Imma made the same mistake with her mother. Grandmama wanted her last meals to be ice cream, more ice cream, and nothing other than ice cream. Under doctors’ orders, she and her sisters forced her to eat “healthy” food instead of respecting her desire to leave this world on her terms. Please don’t let the medical profession’s fear of death override our wishes.

Excuse me for saying this, but never infantilize us, no matter how much we have deteriorated. Respect our dignity, our desire for even the last shred of autonomy.  Don’t ever talk to us as if we’re children, like the way the staff of nursing homes addresses the old folks with terms like “honey,” “dear,” and “sweetie.”

Never think you know better than us about what we need. Ask, never assume. You’ll be surprised to discover how much self-awareness we’ll still have buried in these old bones. I can say a lot more, but you’re all smart and I know you got the picture. Just follow this rule of thumb: treat us in the way that you know we would want to be treated, and always, always veer on the side of autonomy rather than dependency.

In the end, I hope that none of this will be necessary, because, if it’s up to me, I’m leaving the world shouting Dylan Thomas’ words:

Do not go gentle into that good night,
Old age should burn and rave at close of day;
Rage, rage against the dying of the light.

Though wise men at their end know dark is right,
Because their words had forked no lightning they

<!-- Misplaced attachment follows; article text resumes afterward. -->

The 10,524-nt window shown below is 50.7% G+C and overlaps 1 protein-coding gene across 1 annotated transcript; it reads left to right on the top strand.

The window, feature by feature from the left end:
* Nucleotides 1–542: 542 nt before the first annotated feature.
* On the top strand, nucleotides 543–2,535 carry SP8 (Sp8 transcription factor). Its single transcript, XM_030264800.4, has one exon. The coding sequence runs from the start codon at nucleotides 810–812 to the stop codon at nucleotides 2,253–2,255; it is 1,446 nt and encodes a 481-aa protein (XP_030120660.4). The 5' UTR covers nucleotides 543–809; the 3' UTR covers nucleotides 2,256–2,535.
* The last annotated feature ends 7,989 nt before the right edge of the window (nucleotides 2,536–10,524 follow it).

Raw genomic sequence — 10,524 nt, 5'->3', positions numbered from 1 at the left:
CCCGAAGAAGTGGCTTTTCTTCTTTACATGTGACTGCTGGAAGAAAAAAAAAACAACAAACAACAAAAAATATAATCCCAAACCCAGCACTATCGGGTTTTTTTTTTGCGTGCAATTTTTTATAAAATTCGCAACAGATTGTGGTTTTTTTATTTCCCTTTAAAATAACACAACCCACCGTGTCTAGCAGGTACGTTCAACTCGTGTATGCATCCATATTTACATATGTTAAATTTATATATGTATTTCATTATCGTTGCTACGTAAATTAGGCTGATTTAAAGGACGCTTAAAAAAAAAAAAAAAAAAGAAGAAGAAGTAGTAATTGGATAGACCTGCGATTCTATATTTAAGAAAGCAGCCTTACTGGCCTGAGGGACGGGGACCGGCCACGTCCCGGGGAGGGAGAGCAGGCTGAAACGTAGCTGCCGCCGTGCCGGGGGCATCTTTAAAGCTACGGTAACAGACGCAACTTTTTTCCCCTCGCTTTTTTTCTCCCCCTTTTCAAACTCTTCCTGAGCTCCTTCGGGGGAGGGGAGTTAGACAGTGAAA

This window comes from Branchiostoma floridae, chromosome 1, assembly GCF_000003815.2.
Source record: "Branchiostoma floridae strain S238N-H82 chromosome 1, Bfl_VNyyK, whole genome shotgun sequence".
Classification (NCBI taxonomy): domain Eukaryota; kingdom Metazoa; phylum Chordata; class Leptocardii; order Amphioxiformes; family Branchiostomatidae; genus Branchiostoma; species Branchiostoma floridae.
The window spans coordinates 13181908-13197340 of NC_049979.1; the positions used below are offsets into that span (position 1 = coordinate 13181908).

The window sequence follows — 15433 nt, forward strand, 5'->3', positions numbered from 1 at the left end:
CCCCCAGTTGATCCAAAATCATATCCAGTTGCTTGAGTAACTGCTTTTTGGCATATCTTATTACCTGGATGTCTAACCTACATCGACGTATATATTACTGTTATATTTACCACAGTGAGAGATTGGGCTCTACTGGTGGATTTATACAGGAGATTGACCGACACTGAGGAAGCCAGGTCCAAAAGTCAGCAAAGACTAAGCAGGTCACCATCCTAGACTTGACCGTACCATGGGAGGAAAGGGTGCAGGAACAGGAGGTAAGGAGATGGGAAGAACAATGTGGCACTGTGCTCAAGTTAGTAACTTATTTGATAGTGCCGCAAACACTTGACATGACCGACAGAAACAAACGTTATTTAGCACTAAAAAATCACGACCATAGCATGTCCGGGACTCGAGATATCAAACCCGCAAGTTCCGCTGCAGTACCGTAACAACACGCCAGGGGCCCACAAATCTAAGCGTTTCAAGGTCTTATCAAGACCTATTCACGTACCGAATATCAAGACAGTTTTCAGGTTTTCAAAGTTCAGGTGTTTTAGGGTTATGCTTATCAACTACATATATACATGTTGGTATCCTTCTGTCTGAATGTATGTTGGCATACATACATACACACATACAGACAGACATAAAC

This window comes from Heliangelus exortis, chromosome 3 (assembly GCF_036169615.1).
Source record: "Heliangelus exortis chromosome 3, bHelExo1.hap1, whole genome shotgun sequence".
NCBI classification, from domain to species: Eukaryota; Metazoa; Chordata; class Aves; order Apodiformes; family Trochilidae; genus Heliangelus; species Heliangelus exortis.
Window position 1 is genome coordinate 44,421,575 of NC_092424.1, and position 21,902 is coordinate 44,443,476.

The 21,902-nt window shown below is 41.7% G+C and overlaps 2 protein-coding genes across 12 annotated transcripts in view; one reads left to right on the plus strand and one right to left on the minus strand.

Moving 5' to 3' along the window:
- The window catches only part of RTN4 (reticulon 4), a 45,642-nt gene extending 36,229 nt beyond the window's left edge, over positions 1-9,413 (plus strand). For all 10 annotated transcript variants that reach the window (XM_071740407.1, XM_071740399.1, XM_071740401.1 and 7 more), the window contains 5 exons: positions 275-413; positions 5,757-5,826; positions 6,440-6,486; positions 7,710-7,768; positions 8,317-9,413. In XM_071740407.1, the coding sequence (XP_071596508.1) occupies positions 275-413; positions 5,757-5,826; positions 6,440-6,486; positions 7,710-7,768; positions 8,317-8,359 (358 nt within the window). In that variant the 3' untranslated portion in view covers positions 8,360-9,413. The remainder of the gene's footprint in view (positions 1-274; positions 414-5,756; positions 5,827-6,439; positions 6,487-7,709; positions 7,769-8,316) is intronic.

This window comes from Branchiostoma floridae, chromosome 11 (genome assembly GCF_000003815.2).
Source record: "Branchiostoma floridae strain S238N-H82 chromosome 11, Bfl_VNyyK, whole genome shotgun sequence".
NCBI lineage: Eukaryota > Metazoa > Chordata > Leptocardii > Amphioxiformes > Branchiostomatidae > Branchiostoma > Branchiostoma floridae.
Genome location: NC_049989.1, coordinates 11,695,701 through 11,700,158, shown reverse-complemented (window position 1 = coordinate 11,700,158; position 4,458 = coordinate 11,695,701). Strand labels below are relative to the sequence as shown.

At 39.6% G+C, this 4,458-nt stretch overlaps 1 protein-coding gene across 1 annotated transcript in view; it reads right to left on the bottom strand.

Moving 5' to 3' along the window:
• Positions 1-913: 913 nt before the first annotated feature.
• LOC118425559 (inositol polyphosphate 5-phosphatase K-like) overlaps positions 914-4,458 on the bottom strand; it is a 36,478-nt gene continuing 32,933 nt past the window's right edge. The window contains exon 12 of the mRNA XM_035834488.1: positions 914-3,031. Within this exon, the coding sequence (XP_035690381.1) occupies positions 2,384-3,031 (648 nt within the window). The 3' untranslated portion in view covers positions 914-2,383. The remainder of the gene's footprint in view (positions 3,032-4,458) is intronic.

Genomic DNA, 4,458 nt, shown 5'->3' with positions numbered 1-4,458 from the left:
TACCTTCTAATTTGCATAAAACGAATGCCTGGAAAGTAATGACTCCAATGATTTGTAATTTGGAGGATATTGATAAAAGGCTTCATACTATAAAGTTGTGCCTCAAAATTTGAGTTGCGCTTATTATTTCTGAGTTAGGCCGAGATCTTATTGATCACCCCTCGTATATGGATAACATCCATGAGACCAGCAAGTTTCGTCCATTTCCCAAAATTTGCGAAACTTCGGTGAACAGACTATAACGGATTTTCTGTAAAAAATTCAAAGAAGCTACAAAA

Do not go gentle into that good night.

Good men, the last wave by, crying how bright
Their frail deeds might have danced in a green bay,
Rage, rage against the dying of the light.

Wild men who caught and sang the sun in flight,
And learn, too late, they grieved it on its way,
Do not go gentle into that good night.

Grave men, near death, who see with blinding sight
Blind eyes could blaze like meteors and be gay,
Rage, rage against the dying of the light.

And you, my father, there on the sad height,
Curse, bless, me now with your fierce tears, I pray.
Do not go gentle into that good night.

Rage, rage against the dying of the light.

About the Author
Dr. Michael Tobin has been a clinical psychologist since Nixon resigned, and an entrepreneur since 1971 when, a month following his discharge from the army, he launched a health food truck on the UConn campus. Some of his ventures have been uber-successful and others not-so-much, but that's why he coined the tagline, "Experience is Everything" for his newest venture, Gurfein & Tobin, a lifestyle brand for Premiums. Want to know what Premium is and if you qualify? Find out here: